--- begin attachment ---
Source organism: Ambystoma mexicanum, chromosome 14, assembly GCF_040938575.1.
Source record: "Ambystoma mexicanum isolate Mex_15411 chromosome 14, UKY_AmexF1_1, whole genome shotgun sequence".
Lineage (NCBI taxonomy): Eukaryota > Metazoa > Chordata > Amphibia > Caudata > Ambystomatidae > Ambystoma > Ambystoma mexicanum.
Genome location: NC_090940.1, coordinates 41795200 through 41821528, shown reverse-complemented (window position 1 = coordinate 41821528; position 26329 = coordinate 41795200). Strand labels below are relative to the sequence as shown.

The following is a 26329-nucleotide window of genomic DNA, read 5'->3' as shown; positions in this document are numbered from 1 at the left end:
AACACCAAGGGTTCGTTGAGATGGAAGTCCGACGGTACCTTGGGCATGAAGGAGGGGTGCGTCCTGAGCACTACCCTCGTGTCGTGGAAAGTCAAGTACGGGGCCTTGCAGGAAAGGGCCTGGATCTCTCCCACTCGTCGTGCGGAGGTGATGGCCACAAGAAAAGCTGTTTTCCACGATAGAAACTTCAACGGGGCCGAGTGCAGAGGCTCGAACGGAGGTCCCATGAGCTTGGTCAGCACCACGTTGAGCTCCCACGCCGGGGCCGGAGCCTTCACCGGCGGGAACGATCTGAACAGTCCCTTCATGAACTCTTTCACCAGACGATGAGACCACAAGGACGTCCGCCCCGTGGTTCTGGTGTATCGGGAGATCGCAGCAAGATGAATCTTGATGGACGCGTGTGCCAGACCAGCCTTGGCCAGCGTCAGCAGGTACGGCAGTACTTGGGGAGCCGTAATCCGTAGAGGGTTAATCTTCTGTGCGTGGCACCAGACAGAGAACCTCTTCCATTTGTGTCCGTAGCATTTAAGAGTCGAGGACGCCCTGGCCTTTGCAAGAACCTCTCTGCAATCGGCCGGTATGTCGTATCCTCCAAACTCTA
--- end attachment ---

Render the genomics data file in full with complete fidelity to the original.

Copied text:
Source organism: Ambystoma mexicanum, chromosome 14, assembly GCF_040938575.1.
Source record: "Ambystoma mexicanum isolate Mex_15411 chromosome 14, UKY_AmexF1_1, whole genome shotgun sequence".
Lineage (NCBI taxonomy): Eukaryota > Metazoa > Chordata > Amphibia > Caudata > Ambystomatidae > Ambystoma > Ambystoma mexicanum.
Genome location: NC_090940.1, coordinates 41795200 through 41821528, shown reverse-complemented (window position 1 = coordinate 41821528; position 26329 = coordinate 41795200). Strand labels below are relative to the sequence as shown.

The following is a 26329-nucleotide window of genomic DNA, read 5'->3' as shown; positions in this document are numbered from 1 at the left end:
AACACCAAGGGTTCGTTGAGATGGAAGTCCGACGGTACCTTGGGCATGAAGGAGGGGTGCGTCCTGAGCACTACCCTCGTGTCGTGGAAAGTCAAGTACGGGGCCTTGCAGGAAAGGGCCTGGATCTCTCCCACTCGTCGTGCGGAGGTGATGGCCACAAGAAAAGCTGTTTTCCACGATAGAAACTTCAACGGGGCCGAGTGCAGAGGCTCGAACGGAGGTCCCATGAGCTTGGTCAGCACCACGTTGAGCTCCCACGCCGGGGCCGGAGCCTTCACCGGCGGGAACGATCTGAACAGTCCCTTCATGAACTCTTTCACCAGACGATGAGACCACAAGGACGTCCGCCCCGTGGTTCTGGTGTATCGGGAGATCGCAGCAAGATGAATCTTGATGGACGCGTGTGCCAGACCAGCCTTGGCCAGCGTCAGCAGGTACGGCAGTACTTGGGGAGCCGTAATCCGTAGAGGGTTAATCTTCTGTGCGTGGCACCAGACAGAGAACCTCTTCCATTTGTGTCCGTAGCATTTAAGAGTCGAGGACGCCCTGGCCTTTGCAAGAACCTCTCTGCAATCGGCCGGTATGTCGTATCCTCCAAACTCTA